UKNC: How do you see your projects at the Centre for Shared Education as furthering UNESCO’s mandate?

JH: UNESCO supports intercultural dialogue in education and the promotion of tolerance and mutual respect in an educational context. One of UNESCO’s objectives is to foster intercultural dialogue for the reconciliation or rapprochement of cultures. Within that context I think our work fits very well.

UKNC:  How do you envisage the new UNESCO Chair designation will support your work?

JH: I think the UNESCO brand will open doors for the Centre for Shared Education nationally and internationally. We are already working with the Ministry of Education in Macedonia, there is a lot of interest in our work in Israel and we just recently began a project in Cyprus. We are currently working with colleagues in South Africa, where they do not have an officially-designated separate education system but where schools are divided according to race and socio-economic status. Therefore within that context there is an opportunity to develop Shared Education, which can ultimately mean that stronger schools can support weaker schools. There are not only reconciliation outcomes but potentially educational outcomes for peoples who are involved in the initiative as well.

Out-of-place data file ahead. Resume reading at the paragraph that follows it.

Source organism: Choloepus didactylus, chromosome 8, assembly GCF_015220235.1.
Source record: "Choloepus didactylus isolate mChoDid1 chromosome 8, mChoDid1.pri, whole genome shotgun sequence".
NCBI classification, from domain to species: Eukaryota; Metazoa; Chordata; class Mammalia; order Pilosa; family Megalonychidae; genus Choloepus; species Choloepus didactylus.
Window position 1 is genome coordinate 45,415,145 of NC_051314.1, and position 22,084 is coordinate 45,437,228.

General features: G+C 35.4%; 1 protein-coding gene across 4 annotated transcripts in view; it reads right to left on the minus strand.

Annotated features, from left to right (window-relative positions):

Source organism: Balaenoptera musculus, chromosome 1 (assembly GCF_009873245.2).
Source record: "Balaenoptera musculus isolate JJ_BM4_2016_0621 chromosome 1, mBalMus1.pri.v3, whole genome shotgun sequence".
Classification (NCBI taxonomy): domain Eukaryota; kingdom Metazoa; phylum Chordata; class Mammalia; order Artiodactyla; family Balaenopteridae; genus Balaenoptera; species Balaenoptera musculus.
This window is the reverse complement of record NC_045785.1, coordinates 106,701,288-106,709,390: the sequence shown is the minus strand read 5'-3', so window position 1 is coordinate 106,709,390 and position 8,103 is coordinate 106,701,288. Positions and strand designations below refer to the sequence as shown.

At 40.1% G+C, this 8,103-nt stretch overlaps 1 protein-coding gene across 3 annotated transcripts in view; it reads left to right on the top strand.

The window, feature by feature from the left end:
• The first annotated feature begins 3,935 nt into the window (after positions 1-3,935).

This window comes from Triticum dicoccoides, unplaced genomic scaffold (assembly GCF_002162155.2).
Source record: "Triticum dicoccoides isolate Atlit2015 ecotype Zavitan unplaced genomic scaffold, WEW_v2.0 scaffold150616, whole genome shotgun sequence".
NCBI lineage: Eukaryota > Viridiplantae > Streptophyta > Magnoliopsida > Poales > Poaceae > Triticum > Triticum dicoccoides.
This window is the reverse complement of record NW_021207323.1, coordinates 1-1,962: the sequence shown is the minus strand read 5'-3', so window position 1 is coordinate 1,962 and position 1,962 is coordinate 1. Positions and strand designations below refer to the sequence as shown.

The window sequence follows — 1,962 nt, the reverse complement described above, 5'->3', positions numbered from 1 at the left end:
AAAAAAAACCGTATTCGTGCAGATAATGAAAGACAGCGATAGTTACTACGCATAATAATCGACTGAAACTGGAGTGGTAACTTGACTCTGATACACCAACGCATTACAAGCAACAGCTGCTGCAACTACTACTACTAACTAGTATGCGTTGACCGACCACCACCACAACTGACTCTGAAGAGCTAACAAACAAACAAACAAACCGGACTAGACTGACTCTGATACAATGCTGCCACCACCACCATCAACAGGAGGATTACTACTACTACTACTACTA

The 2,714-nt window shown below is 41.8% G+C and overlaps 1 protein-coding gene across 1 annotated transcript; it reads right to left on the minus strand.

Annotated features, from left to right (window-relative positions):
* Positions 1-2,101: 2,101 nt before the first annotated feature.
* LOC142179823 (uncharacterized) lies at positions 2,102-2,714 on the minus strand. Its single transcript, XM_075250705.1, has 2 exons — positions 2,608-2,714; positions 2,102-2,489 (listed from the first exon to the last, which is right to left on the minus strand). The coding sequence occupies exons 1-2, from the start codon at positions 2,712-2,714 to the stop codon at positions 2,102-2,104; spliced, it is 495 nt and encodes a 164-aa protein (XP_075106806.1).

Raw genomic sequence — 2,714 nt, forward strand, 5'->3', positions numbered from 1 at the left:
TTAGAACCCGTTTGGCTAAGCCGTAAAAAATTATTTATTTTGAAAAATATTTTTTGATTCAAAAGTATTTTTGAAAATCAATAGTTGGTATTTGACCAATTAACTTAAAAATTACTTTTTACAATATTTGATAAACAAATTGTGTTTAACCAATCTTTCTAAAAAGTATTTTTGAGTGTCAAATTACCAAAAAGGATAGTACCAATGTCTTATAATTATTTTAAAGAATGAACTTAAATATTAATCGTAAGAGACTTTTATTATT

The UNESCO branding allows access we wouldn’t have had otherwise. It also connects us to other Chairholders who have similar interests. We have been very effective in shifting policy in Northern Ireland. I think we can contribute to more policy debates nationally and internationally and, again, I think UNESCO can connect us through networks that will allow us to do so. The brand gives us an ‘in’ that we didn’t have before.

UKNC: What’s next for the UNESCO Chair?